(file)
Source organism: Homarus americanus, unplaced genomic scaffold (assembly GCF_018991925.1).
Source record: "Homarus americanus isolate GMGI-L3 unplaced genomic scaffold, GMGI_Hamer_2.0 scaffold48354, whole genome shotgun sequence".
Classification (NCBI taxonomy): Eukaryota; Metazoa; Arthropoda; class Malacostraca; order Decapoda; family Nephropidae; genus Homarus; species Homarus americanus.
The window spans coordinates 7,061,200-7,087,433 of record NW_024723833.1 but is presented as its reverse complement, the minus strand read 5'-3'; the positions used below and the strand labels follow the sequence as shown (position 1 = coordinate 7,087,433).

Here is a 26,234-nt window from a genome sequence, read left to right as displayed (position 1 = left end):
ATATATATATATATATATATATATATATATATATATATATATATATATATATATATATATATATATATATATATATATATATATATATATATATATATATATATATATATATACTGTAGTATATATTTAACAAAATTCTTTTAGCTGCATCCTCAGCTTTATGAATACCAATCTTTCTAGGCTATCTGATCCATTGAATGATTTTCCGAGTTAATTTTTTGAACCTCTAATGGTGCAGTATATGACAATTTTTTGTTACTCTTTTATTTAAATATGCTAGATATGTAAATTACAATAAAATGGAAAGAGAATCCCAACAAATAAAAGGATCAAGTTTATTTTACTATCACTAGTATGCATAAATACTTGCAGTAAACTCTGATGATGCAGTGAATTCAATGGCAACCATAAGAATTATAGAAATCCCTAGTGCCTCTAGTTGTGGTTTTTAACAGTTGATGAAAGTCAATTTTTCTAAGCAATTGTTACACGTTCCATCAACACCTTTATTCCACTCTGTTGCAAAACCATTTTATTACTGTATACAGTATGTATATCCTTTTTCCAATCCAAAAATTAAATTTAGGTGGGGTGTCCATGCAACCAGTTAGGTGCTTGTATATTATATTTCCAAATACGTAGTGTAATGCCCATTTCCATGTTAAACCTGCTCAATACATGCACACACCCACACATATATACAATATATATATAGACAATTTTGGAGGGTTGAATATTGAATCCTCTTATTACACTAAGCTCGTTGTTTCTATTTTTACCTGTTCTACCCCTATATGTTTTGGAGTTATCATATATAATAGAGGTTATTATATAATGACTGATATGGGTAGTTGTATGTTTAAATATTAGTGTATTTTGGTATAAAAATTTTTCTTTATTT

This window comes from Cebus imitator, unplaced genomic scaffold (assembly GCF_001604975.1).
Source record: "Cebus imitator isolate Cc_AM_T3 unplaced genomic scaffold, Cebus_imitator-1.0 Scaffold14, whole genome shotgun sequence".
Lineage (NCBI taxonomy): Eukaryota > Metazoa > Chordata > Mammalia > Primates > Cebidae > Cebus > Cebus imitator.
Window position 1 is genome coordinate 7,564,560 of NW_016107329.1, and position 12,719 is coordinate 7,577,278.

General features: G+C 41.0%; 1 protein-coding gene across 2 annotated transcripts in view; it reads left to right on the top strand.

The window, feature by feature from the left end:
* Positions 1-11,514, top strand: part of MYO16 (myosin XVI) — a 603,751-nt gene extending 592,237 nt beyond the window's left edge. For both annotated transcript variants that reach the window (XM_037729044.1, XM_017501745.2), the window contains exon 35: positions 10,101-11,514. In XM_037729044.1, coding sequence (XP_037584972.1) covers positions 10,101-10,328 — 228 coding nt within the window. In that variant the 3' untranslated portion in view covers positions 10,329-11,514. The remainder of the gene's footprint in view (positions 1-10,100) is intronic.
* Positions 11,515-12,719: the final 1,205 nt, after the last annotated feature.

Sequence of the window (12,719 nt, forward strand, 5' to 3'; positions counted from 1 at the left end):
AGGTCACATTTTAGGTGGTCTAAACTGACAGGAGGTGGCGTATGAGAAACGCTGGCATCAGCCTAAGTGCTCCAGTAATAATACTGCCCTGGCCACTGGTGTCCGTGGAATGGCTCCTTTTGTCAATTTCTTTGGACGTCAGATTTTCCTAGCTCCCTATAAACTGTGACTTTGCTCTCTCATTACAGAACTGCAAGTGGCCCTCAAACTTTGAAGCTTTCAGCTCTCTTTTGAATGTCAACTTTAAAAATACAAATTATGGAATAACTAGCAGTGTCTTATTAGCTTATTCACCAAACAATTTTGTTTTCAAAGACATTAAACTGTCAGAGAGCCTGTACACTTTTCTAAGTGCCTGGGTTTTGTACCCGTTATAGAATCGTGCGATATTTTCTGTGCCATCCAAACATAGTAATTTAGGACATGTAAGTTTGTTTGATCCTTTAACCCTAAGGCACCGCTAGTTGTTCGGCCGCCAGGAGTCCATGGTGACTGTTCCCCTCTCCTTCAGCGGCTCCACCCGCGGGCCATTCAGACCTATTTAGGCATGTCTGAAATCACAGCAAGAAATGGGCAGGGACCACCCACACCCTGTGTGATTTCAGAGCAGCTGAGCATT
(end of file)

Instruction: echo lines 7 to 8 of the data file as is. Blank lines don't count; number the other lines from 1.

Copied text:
This window comes from Cebus imitator, unplaced genomic scaffold (assembly GCF_001604975.1).
Source record: "Cebus imitator isolate Cc_AM_T3 unplaced genomic scaffold, Cebus_imitator-1.0 Scaffold14, whole genome shotgun sequence".